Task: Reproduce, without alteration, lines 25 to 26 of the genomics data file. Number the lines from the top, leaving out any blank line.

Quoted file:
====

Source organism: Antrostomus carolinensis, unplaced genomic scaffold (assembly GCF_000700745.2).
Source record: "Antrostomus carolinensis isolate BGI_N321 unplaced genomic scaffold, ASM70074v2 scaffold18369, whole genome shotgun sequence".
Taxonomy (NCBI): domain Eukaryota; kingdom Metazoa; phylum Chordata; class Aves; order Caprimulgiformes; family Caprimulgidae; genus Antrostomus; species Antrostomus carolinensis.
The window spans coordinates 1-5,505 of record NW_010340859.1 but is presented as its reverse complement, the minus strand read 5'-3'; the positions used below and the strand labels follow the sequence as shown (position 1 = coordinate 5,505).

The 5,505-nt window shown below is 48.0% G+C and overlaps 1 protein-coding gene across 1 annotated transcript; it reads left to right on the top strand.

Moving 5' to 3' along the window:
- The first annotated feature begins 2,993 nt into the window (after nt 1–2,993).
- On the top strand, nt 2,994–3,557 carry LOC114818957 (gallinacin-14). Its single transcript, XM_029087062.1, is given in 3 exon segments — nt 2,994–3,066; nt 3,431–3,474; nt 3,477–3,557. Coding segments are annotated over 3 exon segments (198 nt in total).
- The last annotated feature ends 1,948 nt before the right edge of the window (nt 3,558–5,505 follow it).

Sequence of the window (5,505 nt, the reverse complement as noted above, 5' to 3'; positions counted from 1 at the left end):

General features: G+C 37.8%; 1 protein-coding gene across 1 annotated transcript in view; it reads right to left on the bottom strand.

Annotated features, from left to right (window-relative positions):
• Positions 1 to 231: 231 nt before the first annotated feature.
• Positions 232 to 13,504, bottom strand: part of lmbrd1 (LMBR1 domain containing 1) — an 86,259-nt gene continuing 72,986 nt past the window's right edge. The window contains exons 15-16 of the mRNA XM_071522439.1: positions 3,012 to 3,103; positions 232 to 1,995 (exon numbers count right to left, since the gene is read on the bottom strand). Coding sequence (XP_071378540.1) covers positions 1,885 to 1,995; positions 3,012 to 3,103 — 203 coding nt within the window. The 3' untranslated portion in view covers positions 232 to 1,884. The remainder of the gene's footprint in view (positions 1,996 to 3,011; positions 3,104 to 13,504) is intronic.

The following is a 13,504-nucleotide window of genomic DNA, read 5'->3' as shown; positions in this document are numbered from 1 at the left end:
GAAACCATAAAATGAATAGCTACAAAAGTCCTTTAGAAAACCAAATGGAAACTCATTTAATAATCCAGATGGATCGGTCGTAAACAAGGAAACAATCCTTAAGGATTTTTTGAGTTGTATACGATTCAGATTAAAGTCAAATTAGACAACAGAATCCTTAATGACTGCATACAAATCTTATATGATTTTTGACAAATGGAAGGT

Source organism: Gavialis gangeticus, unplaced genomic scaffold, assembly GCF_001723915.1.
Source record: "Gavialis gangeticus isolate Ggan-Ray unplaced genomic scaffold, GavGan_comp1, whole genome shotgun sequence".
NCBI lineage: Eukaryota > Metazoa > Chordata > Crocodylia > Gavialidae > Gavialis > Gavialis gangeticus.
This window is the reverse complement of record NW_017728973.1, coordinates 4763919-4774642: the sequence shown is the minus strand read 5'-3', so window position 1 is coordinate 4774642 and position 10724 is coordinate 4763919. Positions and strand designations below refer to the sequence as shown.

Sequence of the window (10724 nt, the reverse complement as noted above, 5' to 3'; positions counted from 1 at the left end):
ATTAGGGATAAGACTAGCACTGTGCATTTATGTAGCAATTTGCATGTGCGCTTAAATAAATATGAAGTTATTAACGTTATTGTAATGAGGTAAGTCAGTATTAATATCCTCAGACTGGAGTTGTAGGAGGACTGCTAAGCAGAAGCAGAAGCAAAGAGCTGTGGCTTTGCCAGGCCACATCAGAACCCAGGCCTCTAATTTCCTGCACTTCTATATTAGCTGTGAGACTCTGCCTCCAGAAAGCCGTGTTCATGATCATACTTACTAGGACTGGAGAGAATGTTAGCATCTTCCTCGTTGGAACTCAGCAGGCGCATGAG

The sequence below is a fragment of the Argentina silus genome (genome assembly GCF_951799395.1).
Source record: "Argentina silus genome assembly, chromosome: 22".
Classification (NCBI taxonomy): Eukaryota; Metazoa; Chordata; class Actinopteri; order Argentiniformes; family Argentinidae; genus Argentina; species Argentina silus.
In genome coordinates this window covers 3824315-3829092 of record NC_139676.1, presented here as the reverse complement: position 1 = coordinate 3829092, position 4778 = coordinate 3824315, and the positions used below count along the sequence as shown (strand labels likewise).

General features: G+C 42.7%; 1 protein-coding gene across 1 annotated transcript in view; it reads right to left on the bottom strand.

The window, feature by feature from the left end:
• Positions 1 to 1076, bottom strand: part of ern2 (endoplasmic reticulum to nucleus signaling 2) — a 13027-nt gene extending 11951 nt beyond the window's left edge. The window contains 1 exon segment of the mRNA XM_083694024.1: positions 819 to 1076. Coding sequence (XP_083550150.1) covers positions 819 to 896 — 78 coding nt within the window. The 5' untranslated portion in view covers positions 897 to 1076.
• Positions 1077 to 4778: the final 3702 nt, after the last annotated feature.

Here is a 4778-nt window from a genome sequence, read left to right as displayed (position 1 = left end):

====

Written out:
Classification (NCBI taxonomy): Eukaryota; Metazoa; Chordata; class Actinopteri; order Argentiniformes; family Argentinidae; genus Argentina; species Argentina silus.
In genome coordinates this window covers 3824315-3829092 of record NC_139676.1, presented here as the reverse complement: position 1 = coordinate 3829092, position 4778 = coordinate 3824315, and the positions used below count along the sequence as shown (strand labels likewise).